This isn't about somebody needing a nose job. It is actually about what it is - zucchini and other garden delights.
Since a first encounter with zucchini in 1973 at Memorial when a more urban fellow in the Masters of Education group (originally from here - father was a mill manager) fried thin, caramelized zucchini as a delicious introductory taste I have been on the zucchini-rama train: fried in olive oil with onions to jazz up sausages; in an omelette; sliced and topped with dressings; fried as the only ingredients for a sandwich; a divine creamed soup; and lastly a to-die-for moist, chocolate cake.
The great summer of 2012 was a gardener's paradise with asparagus first to hit the plate. To control weeds I mulched them with newspapers and black plastic only to discover later both hid well red ant nests. I hosed them, but they came back. Google said use coffee grounds (had plenty dried to use on slugs).
So, I hand-bombed the ants with coffee grounds and as they set up again nearby, I bombed again, until they left the garden. Coffee grounds definitely work on ants, but slugs must have a bistro in their digestive system to re-brew the stuff. However, their glory days of slug feasting in my garden may be over.
Last year, while berry picking across the river, I was startled to see, first ever, a toad amongst the bushes. So, seeing one in my garden one night, when killing slugs, was less startling. I was about to shoo it away, but quickly connected it to eating slugs.
In China, farmers let ducks roam their fields eating slugs all the while fattening themselves up for their glorious cooking days ahead. No roaming ducks for me, nor eating slugs, ever again. Tried that - boiled them first, then fried them in olive oil and garlic - but still, yuck, yuck. Definitely not escargot!
Perhaps, toads sense I was once a primary school librarian and loved the Arnold Lobel's books, Frog and Toad, including, "Frog and Toad are Friends." For now, at least, Andy and Toad are Friends.
Meanwhile, the toad that I shook from the watering can was a real surprise. It scurried under one of my garden bathtubs. That count is now up to seven, with the newest addition the Windsor tub - as it was my first from that part of town, during clean up week.
And being a royal name it grew the big zucchini - almost 10 lbs. Zucchini that size tend to become the politicians of the garden with - tough skins. For soup or cakes its rind will have to go.
The Windsor gave me two surprise plants, seeds I must have dropped. I replanted both elsewhere in the garden and one gave great zucchini, but the other was actually a spaghetti squash from which I harvested four large ones. Other tubs provided garlic, onions, greens, spinach, savory, and more zucchini.
My garden being in the woods is out of sight and once the leaves fall and winter sets in, the tubs, being all white, blend in with the snow. Maybe next year's clean up week will produce more tubs (room for seven more). But only white, if you please.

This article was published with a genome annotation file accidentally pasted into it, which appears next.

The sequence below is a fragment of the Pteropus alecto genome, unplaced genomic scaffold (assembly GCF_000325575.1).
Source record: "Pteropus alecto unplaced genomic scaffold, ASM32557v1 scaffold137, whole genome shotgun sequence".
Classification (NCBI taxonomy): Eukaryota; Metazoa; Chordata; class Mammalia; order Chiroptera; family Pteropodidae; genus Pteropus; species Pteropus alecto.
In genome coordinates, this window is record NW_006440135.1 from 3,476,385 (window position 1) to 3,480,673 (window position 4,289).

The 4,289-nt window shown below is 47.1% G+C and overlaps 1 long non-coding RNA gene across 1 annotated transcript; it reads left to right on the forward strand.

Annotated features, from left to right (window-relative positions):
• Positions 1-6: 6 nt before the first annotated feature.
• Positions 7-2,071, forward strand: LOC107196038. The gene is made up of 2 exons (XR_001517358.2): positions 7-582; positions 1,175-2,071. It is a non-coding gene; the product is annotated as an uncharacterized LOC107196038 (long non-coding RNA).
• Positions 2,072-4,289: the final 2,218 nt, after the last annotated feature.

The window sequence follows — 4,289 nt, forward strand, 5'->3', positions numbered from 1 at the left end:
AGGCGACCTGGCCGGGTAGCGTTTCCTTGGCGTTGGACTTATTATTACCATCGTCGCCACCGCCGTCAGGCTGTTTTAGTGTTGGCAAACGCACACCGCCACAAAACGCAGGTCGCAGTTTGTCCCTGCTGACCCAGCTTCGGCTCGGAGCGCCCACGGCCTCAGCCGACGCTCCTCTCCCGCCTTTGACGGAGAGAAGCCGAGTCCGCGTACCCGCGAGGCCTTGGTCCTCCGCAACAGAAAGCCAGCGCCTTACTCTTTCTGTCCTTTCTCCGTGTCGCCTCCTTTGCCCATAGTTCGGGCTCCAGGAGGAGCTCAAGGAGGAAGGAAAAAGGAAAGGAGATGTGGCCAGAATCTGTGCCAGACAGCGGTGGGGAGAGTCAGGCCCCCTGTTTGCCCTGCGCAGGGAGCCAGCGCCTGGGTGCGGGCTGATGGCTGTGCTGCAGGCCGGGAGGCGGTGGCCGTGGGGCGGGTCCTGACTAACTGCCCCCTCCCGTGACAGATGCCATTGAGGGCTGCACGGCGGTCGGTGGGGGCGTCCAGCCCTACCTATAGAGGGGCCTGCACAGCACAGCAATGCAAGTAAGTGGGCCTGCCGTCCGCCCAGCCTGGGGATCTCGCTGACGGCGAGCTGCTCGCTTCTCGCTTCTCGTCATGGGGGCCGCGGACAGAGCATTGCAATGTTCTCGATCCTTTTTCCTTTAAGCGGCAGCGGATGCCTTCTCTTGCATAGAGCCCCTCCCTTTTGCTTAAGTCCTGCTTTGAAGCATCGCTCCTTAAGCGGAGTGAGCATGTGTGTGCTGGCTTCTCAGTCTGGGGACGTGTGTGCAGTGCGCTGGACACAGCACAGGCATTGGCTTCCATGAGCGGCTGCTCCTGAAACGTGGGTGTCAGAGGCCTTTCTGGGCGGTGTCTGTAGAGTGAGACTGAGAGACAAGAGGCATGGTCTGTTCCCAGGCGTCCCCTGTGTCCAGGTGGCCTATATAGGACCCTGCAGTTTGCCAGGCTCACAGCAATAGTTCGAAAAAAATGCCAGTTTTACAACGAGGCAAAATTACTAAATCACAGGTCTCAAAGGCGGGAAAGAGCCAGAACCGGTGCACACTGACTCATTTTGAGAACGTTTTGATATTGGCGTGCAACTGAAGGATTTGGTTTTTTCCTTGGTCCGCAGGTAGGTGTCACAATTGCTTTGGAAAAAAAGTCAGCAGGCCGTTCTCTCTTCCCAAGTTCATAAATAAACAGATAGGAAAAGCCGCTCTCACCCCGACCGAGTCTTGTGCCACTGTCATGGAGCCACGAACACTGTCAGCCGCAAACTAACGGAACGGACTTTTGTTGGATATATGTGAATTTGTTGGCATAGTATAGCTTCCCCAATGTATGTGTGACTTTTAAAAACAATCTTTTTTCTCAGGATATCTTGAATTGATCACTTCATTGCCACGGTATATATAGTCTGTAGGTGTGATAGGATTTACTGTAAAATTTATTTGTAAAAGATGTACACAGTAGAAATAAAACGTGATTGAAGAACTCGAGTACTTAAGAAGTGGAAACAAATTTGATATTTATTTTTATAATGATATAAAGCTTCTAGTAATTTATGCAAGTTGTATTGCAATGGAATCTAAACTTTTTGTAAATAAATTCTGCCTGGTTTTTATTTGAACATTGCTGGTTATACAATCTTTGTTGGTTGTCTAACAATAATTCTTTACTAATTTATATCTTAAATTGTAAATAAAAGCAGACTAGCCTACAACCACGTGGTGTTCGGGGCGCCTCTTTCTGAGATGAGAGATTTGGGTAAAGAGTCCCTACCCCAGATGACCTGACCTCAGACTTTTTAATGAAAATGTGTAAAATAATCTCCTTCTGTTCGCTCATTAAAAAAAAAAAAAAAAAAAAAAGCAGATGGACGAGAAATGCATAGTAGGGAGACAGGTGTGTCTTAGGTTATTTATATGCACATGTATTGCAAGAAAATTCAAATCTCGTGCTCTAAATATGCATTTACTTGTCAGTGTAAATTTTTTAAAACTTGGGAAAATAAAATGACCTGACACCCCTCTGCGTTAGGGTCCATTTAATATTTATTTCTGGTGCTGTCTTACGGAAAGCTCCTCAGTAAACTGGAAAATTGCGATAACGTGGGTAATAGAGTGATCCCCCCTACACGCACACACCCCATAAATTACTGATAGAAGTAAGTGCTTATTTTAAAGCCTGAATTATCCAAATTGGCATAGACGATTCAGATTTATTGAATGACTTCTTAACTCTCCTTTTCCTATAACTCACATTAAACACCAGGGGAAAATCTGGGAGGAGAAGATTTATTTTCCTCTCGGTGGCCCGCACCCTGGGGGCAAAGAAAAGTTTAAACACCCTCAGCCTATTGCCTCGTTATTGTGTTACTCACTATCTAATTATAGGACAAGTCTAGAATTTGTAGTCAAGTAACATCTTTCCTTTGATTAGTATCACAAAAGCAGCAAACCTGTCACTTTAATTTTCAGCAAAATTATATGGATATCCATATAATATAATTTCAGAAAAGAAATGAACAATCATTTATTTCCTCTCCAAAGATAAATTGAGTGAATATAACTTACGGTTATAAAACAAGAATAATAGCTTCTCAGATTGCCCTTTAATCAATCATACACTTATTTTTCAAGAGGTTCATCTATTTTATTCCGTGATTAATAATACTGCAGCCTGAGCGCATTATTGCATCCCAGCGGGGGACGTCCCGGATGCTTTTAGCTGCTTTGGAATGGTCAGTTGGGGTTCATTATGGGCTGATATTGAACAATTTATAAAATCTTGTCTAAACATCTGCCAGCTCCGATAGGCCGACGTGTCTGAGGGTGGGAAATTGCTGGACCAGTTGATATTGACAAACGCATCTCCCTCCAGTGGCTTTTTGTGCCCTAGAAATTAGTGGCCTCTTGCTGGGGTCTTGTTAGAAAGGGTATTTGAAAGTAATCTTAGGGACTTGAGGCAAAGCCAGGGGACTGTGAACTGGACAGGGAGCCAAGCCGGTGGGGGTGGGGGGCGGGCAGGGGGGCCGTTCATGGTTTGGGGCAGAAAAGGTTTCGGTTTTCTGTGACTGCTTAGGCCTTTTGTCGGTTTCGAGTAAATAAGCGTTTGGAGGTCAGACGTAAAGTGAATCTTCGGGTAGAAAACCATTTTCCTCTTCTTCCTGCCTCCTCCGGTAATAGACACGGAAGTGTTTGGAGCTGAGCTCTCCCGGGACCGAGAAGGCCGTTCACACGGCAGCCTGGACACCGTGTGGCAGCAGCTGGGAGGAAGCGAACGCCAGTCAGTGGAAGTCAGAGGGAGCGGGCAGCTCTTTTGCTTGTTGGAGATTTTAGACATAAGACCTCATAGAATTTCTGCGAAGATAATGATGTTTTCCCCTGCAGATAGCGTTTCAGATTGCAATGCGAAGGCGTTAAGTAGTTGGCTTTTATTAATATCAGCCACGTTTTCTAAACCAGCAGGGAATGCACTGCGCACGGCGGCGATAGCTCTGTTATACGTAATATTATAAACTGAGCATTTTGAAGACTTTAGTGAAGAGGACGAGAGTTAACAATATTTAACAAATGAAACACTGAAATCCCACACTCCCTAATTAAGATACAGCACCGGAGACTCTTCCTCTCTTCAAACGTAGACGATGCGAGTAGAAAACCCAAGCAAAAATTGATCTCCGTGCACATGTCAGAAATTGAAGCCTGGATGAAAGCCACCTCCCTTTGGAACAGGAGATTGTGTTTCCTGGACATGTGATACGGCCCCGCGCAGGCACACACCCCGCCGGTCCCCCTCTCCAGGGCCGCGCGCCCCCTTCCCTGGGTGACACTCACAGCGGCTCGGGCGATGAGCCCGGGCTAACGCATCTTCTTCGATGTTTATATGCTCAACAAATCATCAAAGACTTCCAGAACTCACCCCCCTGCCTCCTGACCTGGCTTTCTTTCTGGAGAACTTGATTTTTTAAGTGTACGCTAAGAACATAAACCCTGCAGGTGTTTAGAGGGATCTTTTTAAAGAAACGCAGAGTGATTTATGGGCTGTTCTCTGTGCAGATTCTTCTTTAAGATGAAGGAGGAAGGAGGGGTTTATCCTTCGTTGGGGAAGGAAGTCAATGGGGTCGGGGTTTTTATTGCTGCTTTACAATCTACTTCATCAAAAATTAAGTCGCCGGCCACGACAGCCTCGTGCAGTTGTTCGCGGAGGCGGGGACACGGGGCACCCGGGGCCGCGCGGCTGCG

Tubs allow more control over the soil with no new mystery rocks popping up each spring. As well, I can sit on one to work in another, or sit on and listen to birds, or as age creeps up, kneel on knee and easily weed around whatever is growing. Plus, they have their own built in drain and porcelain won't rust.
Added this year was a sink - not the kitchen - but a low, large shallow porcelain one that my neighour Bob hove out clean up week. It did the job for green onions and buttercup lettuce.
Weed control had me re-try grass clippings as mulch. I'll surely go that route again next year - as the grass withers it keeps the ground around plants moist and new weeds are easy to spot.
I collect seeds and this year I waited for the greens to ripen. I shook them from their pods into a large paper bag, but the hole I thought I had glued completely was not so. Thus, now I have a - greens trail - sprouting from the garden to the shed.
The tasty super-green, chard (Google; The World's Healthiest Foods for great information) is still growing and gave us a feed just Friday past. It, a few green onions and horseradish are the last survivors with spuds and strawberries, onions, oregano, garlic and savory eaten or dried for future use.
The only garden I visited was Harry Pinsent's to see his super size sunflower plant that I called Jack in the Beanstock. Asked how his grapes did, Harry modestly said he had squeezed a quart of grape juice. Imagine, downtown, fresh and pure! Harry kindly shared some of his raspberries and delectable tomatoes.
A Chinese proverb, "I farm the soil which yields my food. I feed myself. Kings can do no more,” does not apply to my garden (with the exceptions of garlic, savory, chives, oregano). However, I do try to be a friend of nature by composting and using gifts of horse manure and seaweed along with shells and grass to make fertilizer teas to grow things as naturally as possible.
I always encourage others to start a garden...small at first and expand as you go. More importantly, once their hands and heart are in the soil, a new convert will surely grow - to defend this great earth for the generations to come.
Hopefully, winter won't come too fast...allow time to clean up the leaves for compost, do more tub work and lime the grounds. Already wondering how that new large expansion of strawberry plants will do next year? And will my friend toad be back to heavenly dine on the critters making that slithering slime?
And for sure next year, as the zucchini grow, I'll harvest them before they become - the big zucchini!
Andy Barker at firstname.lastname@example.org